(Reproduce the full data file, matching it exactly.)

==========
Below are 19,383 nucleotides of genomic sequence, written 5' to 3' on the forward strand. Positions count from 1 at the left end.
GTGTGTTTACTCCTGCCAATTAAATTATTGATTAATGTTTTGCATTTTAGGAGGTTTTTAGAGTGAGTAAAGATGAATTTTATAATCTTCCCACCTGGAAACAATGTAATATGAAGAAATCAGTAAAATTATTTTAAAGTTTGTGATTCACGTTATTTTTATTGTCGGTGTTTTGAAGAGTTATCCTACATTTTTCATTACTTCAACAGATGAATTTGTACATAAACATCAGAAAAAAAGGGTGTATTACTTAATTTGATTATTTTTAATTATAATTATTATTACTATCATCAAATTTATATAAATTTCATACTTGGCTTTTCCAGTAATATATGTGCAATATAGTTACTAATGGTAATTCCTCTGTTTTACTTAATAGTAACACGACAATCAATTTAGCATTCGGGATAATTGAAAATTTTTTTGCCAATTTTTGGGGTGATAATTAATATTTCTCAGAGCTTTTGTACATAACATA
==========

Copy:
Below are 19,383 nucleotides of genomic sequence, written 5' to 3' on the forward strand. Positions count from 1 at the left end.
GTGTGTTTACTCCTGCCAATTAAATTATTGATTAATGTTTTGCATTTTAGGAGGTTTTTAGAGTGAGTAAAGATGAATTTTATAATCTTCCCACCTGGAAACAATGTAATATGAAGAAATCAGTAAAATTATTTTAAAGTTTGTGATTCACGTTATTTTTATTGTCGGTGTTTTGAAGAGTTATCCTACATTTTTCATTACTTCAACAGATGAATTTGTACATAAACATCAGAAAAAAAGGGTGTATTACTTAATTTGATTATTTTTAATTATAATTATTATTACTATCATCAAATTTATATAAATTTCATACTTGGCTTTTCCAGTAATATATGTGCAATATAGTTACTAATGGTAATTCCTCTGTTTTACTTAATAGTAACACGACAATCAATTTAGCATTCGGGATAATTGAAAATTTTTTTGCCAATTTTTGGGGTGATAATTAATATTTCTCAGAGCTTTTGTACATAACATA